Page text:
Adzuki Mushroom Chard Healing Soup

I’m starting week two in self-quarantine over here and if you can’t tell, I’ve been a cooking machine. I mean… I guess that’s my job normally anyways, but my home kitchen doesn’t normally see this much action. I’m loving it! So much fun! I feel a big pull to get you as many easy simply healthy delicious recipes as I can that you can make with what’s in your pantry and fridge with a very basic kitchen set up. Some more complex things may be sprinkled in here and there, but I’m focused on EASY simple pantry eats right now.

Like… I have a big batch of adzuki beans leftover from Superfresh! and I needed to use them up. While I can freeze beans, my freezer is very full and I might as well use them up now. On the list has been this healing soup and beet burgers with adzuki beans (recipe coming soon).

This is a nice and easy, and very nourishing soup. Filled with lots of color, mushrooms, hearty greens, and legumes for an extra protein kick.

Feel free to swap the adzuki beans for lentils, garbanzo beans, or white beans.

Crimini mushrooms could be replaced with portabella or shiitake (or a medley!).

Swiss chard can be replaced with any hearty green (kale, collards, spinach).

Garlic would be a GREAT addition to add in to sautée with the celery amp; carrot for added immune boost. I was just running low and wanted to save it for other things.

Please feel free to play! Always! My goal is to help give you ideas and base recipes to empower you in your kitchen so you can run with it!

I highly recommend that you wash ALL of your produce, especially during this time we are in. This is not something I would do much at home, only buying organic and not minding a little dirt. But right now we need to do everything we can to protect ourselves. And it’s just good practice. You never know who touched it (or how many hands) before you, plus it will help to get off some chemical residue (especially important for non-organic).

- To wash your produce simply place in a large bowl or pot in your sink, cover with warm water, add a couple pumps of clean natural dish soap. I add a couple drops of lemon essential oil*, as it is extra cleansing and very good at getting off residue. I keep it right next to my sink at all times so I’m ready to go. Any dish soap, vinegar, or lemon juice will work fine. Just be careful you’re not adding toxins when you’re trying to wash them away. It may clean off things like the current threat, but it adds to the toxic load on our bodies, which in turn makes our bodies work much harder and weakens the immune system.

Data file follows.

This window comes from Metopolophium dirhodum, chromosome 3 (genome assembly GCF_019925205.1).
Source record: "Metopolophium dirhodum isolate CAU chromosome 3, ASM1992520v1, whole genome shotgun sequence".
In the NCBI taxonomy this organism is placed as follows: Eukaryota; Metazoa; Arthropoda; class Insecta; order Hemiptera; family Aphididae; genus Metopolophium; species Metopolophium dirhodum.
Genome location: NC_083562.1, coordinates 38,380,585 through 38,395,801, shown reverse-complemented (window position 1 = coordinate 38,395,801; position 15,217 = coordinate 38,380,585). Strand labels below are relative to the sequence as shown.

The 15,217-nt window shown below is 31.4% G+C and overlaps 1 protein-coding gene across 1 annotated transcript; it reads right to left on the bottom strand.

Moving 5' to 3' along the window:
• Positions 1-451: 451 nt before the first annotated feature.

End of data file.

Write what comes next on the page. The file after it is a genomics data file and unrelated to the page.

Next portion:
- Scrub each produce gently (or firmly when possible with harder fruits and veggies).

- Strain and rinse well.

- If you’re not using right away, allow to sit in strainer (or on a clean rag or paper towel) to dry before storing.

*Note on essential oils: Not all essential oils are created equally, please be careful and know that the industry is highly unregulated, many use fillers and other chemicals. I only use doTERRA because they put each batch through 3rd party lab tests and spec reports are available to view with a code on every bottle. Learn more here.

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Adzuki Mushroom Chard Healing Soup

Yields approximately 4 quarts (1 gallon)


1 medium sweet yellow onion, sliced

5 stalks celery, diced

4 medium carrots, peeled and sliced into full moons

4 cups crimini mushrooms (can sub with portabella, shiitake, etc.)

2 cups coconut aminos

1/4 cup olive oil

3 cups adzuki beans, cooked

4 cups medicinal mushroom broth (can sub water or vegetable broth)

2 bunches Swiss chard, chopped

1 tsp salt (I use pink Himalayan fine ground)

pinch fine ground black pepper

1 bay leaf

1 tsp dried thyme

Food waste tip: Save onion peels and ends, mushroom caps, carrot ends and peels, celery butts, and any “discarded” pieces, being mindful to compost parts that aren’t good (moldy, slimy, etc.). Store in a bag or reusable container in the freezer and once it’s full make a batch of vegetable broth! 

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For Medicinal Mushroom Broth: add 5 cups water to a sauce pot with 1-2 small chunks of chaga and a slice of reishi mushroom. Bring to a boil. Lower heat to simmer and cook for at least 1-3 hours. You can make a larger quantity to have on hand for other recipes (use this instead of water when brewing coffee, cooking rice or oatmeal, in soups, etc.). Freezes well.

Slice mushrooms and place in a container or bowl. Cover with 2 cups coconut aminos + 1/4 cup olive oil to marinate. Marinate for ideally 1-2 hours. Do not place in fridge to marinate, as it will slow the process greatly.*

While mushrooms are marinating, add onions, 1/4 cup olive oil, and salt to your soup pot on a medium to low heat. Cook down until translucent / golden.

Add celery and carrot to pot and cook for a few minutes until they begin to soften (roughly 5 minutes)

Add remaining ingredients and continue cooking on a low heat until Swiss chard has softened

Serve as is or over some grain (like millet or brown rice) for a heartier meal.

Store in a sealed container in the fridge for up to 5 days. This also freezes well!

*If you don’t want to or have time to marinate the mushrooms you can simply sautée them with the onion and add the coconut aminos to the soup when you add the other broth

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